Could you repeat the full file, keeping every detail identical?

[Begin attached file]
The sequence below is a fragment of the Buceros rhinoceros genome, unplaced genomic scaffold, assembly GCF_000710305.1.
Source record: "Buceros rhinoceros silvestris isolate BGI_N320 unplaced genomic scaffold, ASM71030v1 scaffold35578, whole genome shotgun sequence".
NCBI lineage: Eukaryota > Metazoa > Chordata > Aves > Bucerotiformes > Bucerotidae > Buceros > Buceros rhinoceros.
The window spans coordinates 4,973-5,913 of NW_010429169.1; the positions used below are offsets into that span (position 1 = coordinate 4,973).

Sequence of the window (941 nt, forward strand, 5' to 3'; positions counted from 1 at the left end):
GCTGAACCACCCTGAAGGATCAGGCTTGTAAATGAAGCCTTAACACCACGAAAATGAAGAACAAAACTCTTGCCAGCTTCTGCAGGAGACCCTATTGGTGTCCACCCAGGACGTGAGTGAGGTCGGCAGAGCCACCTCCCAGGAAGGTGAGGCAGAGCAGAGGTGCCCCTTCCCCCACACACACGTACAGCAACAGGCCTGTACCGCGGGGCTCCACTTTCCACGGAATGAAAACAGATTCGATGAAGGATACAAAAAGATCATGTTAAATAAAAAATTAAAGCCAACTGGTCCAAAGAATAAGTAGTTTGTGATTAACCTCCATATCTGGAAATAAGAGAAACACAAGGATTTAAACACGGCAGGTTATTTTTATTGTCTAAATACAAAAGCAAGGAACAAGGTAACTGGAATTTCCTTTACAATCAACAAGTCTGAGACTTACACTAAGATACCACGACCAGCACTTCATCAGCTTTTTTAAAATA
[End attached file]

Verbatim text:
The sequence below is a fragment of the Buceros rhinoceros genome, unplaced genomic scaffold, assembly GCF_000710305.1.
Source record: "Buceros rhinoceros silvestris isolate BGI_N320 unplaced genomic scaffold, ASM71030v1 scaffold35578, whole genome shotgun sequence".
NCBI lineage: Eukaryota > Metazoa > Chordata > Aves > Bucerotiformes > Bucerotidae > Buceros > Buceros rhinoceros.
The window spans coordinates 4,973-5,913 of NW_010429169.1; the positions used below are offsets into that span (position 1 = coordinate 4,973).

Sequence of the window (941 nt, forward strand, 5' to 3'; positions counted from 1 at the left end):
GCTGAACCACCCTGAAGGATCAGGCTTGTAAATGAAGCCTTAACACCACGAAAATGAAGAACAAAACTCTTGCCAGCTTCTGCAGGAGACCCTATTGGTGTCCACCCAGGACGTGAGTGAGGTCGGCAGAGCCACCTCCCAGGAAGGTGAGGCAGAGCAGAGGTGCCCCTTCCCCCACACACACGTACAGCAACAGGCCTGTACCGCGGGGCTCCACTTTCCACGGAATGAAAACAGATTCGATGAAGGATACAAAAAGATCATGTTAAATAAAAAATTAAAGCCAACTGGTCCAAAGAATAAGTAGTTTGTGATTAACCTCCATATCTGGAAATAAGAGAAACACAAGGATTTAAACACGGCAGGTTATTTTTATTGTCTAAATACAAAAGCAAGGAACAAGGTAACTGGAATTTCCTTTACAATCAACAAGTCTGAGACTTACACTAAGATACCACGACCAGCACTTCATCAGCTTTTTTAAAATA